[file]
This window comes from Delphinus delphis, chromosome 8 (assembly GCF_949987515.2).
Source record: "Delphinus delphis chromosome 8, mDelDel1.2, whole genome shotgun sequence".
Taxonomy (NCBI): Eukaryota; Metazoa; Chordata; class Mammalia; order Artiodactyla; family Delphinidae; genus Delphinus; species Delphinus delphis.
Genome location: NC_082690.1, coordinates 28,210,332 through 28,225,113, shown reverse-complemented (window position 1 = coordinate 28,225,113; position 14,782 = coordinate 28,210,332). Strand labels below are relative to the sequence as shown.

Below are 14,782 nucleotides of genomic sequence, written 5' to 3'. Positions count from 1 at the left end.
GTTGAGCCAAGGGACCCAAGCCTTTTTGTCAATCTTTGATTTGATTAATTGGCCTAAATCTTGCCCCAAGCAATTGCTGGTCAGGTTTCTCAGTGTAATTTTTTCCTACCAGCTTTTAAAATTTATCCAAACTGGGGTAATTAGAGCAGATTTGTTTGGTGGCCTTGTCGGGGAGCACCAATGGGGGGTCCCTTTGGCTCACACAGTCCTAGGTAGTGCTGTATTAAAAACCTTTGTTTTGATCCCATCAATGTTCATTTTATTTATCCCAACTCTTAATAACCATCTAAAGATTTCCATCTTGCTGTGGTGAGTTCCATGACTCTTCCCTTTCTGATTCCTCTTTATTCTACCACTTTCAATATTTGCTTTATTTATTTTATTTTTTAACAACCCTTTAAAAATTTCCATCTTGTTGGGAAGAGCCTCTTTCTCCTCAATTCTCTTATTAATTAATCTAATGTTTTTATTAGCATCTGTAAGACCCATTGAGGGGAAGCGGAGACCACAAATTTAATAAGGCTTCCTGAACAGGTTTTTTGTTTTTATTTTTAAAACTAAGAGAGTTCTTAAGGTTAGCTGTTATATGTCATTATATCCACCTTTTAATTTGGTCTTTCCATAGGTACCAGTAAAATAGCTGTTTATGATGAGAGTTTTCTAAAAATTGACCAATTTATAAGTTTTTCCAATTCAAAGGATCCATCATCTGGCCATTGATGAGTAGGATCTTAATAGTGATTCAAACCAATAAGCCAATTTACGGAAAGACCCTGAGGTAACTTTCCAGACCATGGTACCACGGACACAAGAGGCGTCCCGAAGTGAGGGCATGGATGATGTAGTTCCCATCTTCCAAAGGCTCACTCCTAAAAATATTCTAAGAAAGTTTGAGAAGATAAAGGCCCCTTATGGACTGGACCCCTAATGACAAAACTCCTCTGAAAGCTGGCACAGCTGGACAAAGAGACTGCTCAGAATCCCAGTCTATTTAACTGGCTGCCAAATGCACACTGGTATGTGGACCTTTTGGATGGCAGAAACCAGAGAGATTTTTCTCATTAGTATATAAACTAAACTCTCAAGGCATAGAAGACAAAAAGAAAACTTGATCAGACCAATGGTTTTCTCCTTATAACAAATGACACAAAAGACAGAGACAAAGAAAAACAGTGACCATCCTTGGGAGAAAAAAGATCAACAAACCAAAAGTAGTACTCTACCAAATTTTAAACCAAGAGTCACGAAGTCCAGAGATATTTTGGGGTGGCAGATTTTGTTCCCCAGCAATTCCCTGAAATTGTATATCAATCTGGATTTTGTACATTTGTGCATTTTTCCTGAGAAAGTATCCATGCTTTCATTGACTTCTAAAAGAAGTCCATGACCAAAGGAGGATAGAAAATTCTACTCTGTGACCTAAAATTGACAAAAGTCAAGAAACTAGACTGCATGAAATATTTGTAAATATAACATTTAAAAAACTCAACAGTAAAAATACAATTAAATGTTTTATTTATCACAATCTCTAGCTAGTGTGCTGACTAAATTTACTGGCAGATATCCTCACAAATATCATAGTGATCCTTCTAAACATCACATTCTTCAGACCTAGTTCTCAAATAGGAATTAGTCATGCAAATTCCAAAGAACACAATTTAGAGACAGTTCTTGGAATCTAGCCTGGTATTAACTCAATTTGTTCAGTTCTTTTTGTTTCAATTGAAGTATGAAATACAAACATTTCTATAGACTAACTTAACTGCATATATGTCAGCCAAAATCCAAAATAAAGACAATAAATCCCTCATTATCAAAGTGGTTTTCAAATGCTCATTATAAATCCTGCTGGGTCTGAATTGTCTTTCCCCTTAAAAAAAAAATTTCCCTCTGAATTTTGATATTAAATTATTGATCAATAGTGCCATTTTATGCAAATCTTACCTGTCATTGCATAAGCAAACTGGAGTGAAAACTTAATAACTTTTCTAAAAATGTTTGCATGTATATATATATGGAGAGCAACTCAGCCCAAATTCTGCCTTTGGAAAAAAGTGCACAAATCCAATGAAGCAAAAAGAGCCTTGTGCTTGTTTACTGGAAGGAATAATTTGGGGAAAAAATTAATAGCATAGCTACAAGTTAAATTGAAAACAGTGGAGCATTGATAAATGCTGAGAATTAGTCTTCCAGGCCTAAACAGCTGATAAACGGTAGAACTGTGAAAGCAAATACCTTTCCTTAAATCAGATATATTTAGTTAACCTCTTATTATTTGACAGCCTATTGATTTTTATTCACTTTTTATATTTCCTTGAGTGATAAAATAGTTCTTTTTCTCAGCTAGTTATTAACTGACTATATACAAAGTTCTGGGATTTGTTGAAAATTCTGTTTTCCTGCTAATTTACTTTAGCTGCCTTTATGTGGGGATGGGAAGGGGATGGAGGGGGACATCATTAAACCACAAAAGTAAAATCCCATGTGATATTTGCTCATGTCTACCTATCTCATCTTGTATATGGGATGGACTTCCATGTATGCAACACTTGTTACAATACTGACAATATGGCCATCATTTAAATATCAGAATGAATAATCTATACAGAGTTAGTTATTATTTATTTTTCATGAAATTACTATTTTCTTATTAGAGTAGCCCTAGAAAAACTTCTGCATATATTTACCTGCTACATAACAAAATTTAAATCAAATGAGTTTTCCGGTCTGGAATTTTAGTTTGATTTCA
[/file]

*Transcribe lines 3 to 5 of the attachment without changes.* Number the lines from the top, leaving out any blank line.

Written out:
Taxonomy (NCBI): Eukaryota; Metazoa; Chordata; class Mammalia; order Artiodactyla; family Delphinidae; genus Delphinus; species Delphinus delphis.
Genome location: NC_082690.1, coordinates 28,210,332 through 28,225,113, shown reverse-complemented (window position 1 = coordinate 28,225,113; position 14,782 = coordinate 28,210,332). Strand labels below are relative to the sequence as shown.

Below are 14,782 nucleotides of genomic sequence, written 5' to 3'. Positions count from 1 at the left end.